soshial soshial - 1 year ago 78
Python Question

Python memory leak in big data structes (lists, dicts) -- what could be the reason?

The code is extremely simple. It shouldn't have any leaks since all is done inside the function. And nothing is returned.
I have a function which goes over all lines in a file (~20 MiB) and puts them all into a list.

Mentioned function:

def read_art_file(filename, path_to_dir):
import codecs
corpus = []
corpus_file = + filename, 'r', 'iso-8859-15')
newline = corpus_file.readline().strip()
while newline != '':
# we put into @article a @newline of file and some other info
# (i left those lists blank for readability)
article = [newline, [], [], [], [], [], [], [], [], [], [], [], []]
del newline
del article
newline = corpus_file.readline().strip()
memory_usage('inside function')
for article in corpus:
for word in article:
del word
del article
del corpus
memory_usage('inside: after corp deleted')

Here is the main code:

path_to_dir = '/home/soshial/internship/training_data/parser_output/'
read_art_file('', path_to_dir)
memory_usage('outside func')

just prints amount of KiB allocated by the script.

Executing the script

If I run the script, it gives me:

START memory: 6088 KiB

inside memory: 393752 KiB (20 MiB file + lists occupy 400 MiB)

inside: after corp deleted memory: 43360 KiB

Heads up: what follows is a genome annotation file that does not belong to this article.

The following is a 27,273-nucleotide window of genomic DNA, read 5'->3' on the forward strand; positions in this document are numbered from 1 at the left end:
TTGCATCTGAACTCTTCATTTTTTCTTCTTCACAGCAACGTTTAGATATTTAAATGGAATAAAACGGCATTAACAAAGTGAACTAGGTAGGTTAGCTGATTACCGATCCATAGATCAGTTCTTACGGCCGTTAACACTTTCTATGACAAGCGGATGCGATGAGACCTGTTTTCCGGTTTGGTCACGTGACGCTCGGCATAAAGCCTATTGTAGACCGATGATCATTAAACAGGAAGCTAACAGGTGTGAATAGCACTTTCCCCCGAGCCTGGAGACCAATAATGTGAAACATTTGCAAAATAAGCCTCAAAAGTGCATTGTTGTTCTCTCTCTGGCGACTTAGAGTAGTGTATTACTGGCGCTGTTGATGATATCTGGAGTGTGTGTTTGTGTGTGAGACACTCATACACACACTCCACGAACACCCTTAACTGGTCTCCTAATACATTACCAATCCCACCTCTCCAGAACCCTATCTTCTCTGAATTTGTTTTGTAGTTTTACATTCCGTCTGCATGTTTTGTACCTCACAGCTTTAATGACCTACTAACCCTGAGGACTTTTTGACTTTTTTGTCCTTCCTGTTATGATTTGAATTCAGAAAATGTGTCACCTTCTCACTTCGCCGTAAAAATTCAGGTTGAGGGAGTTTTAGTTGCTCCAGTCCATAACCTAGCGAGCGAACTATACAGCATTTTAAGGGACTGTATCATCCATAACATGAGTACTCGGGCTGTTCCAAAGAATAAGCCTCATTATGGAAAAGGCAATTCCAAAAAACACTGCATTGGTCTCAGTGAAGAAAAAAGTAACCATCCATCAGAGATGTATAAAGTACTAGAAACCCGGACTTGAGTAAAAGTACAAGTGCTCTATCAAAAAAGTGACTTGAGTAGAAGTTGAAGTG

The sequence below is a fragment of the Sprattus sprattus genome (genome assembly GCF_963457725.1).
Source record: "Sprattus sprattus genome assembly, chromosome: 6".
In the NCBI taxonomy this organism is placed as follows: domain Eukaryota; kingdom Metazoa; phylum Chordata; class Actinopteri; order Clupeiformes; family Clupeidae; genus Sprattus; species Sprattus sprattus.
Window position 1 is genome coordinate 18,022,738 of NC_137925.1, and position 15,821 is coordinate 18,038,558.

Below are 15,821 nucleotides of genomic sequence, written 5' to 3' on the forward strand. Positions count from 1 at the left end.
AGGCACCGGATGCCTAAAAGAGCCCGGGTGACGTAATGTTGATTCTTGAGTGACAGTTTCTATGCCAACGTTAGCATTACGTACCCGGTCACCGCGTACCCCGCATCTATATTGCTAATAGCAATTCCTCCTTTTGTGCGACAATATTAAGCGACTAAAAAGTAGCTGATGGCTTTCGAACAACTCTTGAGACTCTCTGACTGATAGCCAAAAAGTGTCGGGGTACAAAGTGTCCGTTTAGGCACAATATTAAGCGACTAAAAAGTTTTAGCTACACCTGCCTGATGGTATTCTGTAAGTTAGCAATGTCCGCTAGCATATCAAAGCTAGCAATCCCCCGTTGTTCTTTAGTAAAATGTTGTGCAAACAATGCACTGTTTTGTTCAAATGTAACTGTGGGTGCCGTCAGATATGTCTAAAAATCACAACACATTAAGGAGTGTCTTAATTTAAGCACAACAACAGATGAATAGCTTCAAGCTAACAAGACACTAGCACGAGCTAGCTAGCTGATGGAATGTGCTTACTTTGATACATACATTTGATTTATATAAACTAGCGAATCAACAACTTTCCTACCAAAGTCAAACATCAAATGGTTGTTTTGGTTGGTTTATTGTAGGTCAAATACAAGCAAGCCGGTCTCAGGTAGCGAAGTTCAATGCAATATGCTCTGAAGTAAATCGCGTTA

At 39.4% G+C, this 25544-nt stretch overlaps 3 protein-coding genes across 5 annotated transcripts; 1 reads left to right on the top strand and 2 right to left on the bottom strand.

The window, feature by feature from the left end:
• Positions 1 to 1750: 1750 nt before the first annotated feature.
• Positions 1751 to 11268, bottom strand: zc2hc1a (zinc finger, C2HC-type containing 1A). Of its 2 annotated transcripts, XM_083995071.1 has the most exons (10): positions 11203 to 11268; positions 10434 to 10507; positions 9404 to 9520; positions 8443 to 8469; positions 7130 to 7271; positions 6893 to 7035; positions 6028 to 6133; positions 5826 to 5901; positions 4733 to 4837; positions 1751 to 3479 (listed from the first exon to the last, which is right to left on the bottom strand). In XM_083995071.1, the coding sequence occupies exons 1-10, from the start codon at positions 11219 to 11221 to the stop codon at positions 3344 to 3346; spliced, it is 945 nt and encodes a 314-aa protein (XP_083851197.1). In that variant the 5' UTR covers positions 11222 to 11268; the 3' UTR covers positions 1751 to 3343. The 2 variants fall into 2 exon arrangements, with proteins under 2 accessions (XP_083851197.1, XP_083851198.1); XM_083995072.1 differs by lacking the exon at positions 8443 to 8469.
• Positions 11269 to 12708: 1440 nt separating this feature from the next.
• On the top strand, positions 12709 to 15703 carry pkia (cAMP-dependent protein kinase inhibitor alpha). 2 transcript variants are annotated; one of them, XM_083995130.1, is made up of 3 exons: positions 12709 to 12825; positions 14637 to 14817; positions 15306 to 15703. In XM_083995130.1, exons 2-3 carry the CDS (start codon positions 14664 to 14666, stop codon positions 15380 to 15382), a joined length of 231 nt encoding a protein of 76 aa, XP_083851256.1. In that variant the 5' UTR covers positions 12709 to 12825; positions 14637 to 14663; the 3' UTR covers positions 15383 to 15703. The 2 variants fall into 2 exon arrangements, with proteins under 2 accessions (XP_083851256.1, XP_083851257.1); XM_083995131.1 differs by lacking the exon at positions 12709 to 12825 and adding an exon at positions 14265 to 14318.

outside func memory: 34300 KiB (34300-6088= 28 MiB leaked)

FINISH memory: 34300 KiB

Executing without lists

And if I do absolutely the same thing, but with appending
to the
commented out:

article = [newline, [], [], [], [], [], ...] # we still assign data to `article`
# corpus.append(article) # we don't have this string during second execution

This way output gives me:

START memory: 6076 KiB

inside memory: 6076 KiB

inside: after corp deleted memory: 6076 KiB

outside func memory: 6076 KiB

FINISH memory: 6076 KiB


Hence, this way all memory is being freed. I need to have all memory freed since I'm going to process hundreds of such files.

Is it that I do something wrong or it is the CPython interpreter bug?

UPD. This is how I check memory consumption (taken from some other stackoverflow question):

def memory_usage(text = ''):
"""Memory usage of the current process in kilobytes."""
status = None
result = {'peak': 0, 'rss': 0}
# This will only work on systems with a /proc file system
# (like Linux).
status = open('/proc/self/status')
for line in status:
parts = line.split()
key = parts[0][2:-1].lower()
if key in result:
result[key] = int(parts[1])
if status is not None:
print('>', text, 'memory:', result['rss'], 'KiB ')

Answer Source

Please note that python never guarantees that any memory that your code uses will actually get returned to the OS. All that garbage collection guarantees is that the memory used by an object which has been collected is free to be used by another object at some future time.

From what I've read1 about the Cpython implementation of the memory allocator, memory gets allocated in "pools" for efficiency. When a pool is full, python will allocate a new pool. If a pool contains only dead objects, Cpython actually free the memory associated with that pool, but otherwise it doesn't. This can lead to multiple partially full pools hanging around after a function or whatever. However, this doesn't really mean it is a "memory leak". (Cpython still knows about the memory and could potentially free it at some later time).

1I'm not a python dev, so these details are likely to be incorrect or at least incomplete

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